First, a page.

Deportation Defense

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DEPORTATION DEFENSE

Successful deportation defense requires a close understanding and familiarity with recent trends in court decisions, as well as skillful interpretation of immigration law.  For this reason, having an experienced immigration attorney is an indispensable asset toward mounting a successful deportation defense.  Amna Shirazi has extensive experience defending clients in deportation defense hearings and is ready to put her expertise to work to help win your case.

GROUNDS FOR REMOVAL

Except for U.S. citizens, individuals in the United States, including lawful permanent residents (LPR), may be subject to removal. In 1996, Congress consolidated the formerly separate exclusion and deportation proceedings into one proceeding, removal. With some exceptions, cases pending before April 1, 1997 apply the former exclusion and deportation procedures and rules. Cases on or after that date are subject to the new removal procedures. One may be placed in removal proceedings if subject to either grounds of inadmissibility or deportation.

There are several grounds for removal, including, but not limited to:

  • Inadmissibility at the time of entry or at adjustment of status
  • failure to maintain status
  • cancellation of conditional residence status
  • marriage fraud, and
  • Certain criminal convictions, including:
    • crimes involving moral turpitude
    • aggravated felonies which include, among others, murder, rape or sexual abuse of a minor, trafficking in any controlled substance and money laundering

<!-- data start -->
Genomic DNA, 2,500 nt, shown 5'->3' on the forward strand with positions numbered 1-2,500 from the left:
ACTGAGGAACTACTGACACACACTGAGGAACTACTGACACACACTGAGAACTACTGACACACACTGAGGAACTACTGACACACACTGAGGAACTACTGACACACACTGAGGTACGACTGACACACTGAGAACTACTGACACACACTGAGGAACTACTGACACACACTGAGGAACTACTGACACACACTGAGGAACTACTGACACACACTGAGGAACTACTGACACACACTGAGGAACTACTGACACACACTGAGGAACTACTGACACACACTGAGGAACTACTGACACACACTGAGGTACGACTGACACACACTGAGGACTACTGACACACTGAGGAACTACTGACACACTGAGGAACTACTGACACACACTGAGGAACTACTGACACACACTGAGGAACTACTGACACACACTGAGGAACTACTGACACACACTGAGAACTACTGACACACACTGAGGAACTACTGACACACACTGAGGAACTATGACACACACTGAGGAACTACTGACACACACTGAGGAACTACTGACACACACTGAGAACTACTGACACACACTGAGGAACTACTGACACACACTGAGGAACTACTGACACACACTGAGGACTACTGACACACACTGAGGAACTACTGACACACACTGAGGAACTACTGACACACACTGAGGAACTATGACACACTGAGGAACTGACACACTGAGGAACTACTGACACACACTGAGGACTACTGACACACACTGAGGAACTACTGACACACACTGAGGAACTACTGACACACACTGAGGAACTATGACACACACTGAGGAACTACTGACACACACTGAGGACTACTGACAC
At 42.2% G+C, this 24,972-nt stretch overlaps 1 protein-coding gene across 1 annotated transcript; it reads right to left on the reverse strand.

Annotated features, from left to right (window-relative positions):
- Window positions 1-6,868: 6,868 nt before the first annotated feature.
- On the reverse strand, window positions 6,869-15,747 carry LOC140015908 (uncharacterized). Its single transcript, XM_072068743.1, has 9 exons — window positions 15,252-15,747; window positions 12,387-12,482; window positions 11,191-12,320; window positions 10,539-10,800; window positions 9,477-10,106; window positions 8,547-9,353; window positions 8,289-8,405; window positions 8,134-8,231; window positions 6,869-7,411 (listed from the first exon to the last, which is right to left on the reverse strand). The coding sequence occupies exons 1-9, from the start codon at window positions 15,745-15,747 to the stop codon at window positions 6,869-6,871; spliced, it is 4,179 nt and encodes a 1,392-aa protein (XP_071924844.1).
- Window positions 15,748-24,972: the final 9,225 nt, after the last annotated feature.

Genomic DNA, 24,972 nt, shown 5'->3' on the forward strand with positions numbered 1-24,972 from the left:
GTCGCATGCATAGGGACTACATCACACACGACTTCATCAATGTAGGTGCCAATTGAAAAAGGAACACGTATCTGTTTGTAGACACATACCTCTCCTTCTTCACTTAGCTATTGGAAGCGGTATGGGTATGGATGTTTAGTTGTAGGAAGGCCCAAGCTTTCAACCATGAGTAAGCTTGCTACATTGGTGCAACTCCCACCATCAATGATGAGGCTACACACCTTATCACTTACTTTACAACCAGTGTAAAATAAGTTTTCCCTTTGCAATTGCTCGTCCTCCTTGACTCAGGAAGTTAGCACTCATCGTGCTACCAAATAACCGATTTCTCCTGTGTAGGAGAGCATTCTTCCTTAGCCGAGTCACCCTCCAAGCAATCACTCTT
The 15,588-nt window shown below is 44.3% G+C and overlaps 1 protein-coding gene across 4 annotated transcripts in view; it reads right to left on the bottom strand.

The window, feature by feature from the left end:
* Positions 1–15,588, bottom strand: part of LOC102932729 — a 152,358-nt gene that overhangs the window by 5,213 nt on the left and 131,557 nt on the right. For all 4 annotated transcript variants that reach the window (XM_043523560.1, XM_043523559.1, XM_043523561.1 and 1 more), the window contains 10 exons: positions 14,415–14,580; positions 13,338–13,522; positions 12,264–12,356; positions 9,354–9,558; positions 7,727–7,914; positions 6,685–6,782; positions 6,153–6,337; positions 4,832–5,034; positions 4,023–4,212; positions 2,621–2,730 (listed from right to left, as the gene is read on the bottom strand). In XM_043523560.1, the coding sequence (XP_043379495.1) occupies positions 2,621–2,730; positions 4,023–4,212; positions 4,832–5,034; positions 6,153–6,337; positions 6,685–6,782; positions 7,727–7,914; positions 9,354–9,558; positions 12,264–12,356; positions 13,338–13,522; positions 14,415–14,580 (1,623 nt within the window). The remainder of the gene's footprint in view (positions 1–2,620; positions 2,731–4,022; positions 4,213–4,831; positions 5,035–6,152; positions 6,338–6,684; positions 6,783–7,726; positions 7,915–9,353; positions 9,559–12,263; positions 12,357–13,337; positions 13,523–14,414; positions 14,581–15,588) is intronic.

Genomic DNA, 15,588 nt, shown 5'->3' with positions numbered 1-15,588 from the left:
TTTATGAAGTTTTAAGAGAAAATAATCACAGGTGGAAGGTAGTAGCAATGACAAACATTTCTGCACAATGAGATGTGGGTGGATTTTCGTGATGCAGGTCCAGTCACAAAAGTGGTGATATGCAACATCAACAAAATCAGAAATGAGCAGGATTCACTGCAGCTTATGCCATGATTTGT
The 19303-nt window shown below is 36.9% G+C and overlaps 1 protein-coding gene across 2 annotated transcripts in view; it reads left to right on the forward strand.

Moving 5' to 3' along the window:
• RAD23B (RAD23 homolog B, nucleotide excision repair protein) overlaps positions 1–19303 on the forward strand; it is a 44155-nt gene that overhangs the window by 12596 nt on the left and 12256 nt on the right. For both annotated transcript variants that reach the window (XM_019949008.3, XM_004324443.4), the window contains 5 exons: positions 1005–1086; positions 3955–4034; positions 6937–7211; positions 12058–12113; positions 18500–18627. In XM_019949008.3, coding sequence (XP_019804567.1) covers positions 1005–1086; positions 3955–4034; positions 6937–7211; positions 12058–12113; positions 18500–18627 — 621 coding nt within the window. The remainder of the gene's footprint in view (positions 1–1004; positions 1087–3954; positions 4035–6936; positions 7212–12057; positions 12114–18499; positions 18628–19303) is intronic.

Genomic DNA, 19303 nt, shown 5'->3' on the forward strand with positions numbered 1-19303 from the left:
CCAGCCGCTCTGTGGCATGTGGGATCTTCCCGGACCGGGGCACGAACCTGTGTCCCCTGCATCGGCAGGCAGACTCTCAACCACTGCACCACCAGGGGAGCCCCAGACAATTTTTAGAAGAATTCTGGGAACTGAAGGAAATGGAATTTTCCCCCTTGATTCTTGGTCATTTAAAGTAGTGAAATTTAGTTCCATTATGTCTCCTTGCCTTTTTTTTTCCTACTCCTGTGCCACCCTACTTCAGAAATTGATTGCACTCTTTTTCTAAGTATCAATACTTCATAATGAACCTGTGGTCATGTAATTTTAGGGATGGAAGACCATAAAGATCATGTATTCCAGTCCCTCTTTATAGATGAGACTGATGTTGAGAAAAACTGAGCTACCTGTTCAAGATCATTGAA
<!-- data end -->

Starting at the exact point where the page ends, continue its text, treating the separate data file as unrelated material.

• violent crimes
    • drug-related crimes
    • domestic violence crimes
    • theft or burglary
    • child pornography offenses
    • prostitution and slavery offenses
    • fraud or deceit crimes, such as tax evasion
    • alien smuggling
    • obstructing justice
    • firearm violations; and
    • conspiracy or attempt to commit any of the above.
  • Falsifying immigration documents or falsely claiming U.S. citizenship; and
  • Security and political related violations, such as engaging in terrorist activities, activities that endanger the public or national security, or activities that have potentially serious adverse foreign policy consequences for the United States.

Relief from Removal

If eligible, a foreign national may challenge removal and/or apply for relief from removal. Most of the relief is discretionary, and includes, but is not limited to:

  • Voluntary departure;
  • Cancellation of removal;
  • Section 212(c) relief (certain LPRs with certain criminal convictions prior to April 24, 1996);
  • Registry (individuals who have lived in the U.S. since January 1, 1972);
  • Adjustment of Status (An individual inadmissible due to a criminal conviction or due to fraud or willful misrepresentation may be eligible for a waiver under INA § 212(h) or INA § 212(i), respectively.);
  • Asylum, withholding of deportation or relief under Convention Against Torture Act (CAT); and
  • Pardon.

Procedure

The Department of Homeland Security (DHS) may initiate removal proceedings for any foreign born individual subject to grounds of inadmissibility or deportation. Most all foreign nationals are entitled to a removal hearing before an Immigration Judge unless they have waived that right. Individuals subject to expedited removal, however, are an exception. Foreign nationals may be detained pending removal proceedings, although some are eligible for release on their own recognizance, parole or bond.